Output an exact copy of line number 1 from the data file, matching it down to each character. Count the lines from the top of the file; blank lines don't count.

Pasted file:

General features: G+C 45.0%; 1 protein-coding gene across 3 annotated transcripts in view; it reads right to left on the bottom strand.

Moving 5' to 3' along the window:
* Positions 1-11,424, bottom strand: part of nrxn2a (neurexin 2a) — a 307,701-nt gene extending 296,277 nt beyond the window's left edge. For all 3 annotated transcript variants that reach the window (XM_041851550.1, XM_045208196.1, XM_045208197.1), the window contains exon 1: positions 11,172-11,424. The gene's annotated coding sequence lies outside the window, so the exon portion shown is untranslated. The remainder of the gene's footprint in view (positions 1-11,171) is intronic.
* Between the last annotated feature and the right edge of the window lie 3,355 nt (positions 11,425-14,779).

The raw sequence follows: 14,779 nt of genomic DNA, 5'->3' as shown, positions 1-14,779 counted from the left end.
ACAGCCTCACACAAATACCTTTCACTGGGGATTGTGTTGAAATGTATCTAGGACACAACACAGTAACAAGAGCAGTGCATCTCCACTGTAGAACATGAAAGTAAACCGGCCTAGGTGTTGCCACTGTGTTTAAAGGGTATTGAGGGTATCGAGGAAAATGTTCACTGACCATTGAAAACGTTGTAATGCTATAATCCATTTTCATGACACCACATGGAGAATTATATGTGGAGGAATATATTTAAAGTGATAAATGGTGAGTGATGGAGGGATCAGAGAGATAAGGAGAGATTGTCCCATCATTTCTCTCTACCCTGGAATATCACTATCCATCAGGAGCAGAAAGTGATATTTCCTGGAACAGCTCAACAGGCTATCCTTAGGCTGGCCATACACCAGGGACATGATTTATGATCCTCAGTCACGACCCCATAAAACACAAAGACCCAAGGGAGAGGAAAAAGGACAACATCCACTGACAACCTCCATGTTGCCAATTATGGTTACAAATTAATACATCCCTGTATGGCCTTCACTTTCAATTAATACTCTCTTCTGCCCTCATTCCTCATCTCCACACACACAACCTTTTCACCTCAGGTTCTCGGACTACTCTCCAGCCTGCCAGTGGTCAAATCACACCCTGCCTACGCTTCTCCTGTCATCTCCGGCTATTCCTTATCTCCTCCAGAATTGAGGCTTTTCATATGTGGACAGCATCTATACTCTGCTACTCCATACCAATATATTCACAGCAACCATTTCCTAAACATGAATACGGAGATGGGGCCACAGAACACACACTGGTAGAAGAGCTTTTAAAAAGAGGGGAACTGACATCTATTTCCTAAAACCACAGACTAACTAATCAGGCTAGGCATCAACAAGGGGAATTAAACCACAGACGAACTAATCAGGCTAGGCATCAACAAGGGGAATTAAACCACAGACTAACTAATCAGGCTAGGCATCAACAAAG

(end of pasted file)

General features: G+C 45.0%; 1 protein-coding gene across 3 annotated transcripts in view; it reads right to left on the bottom strand.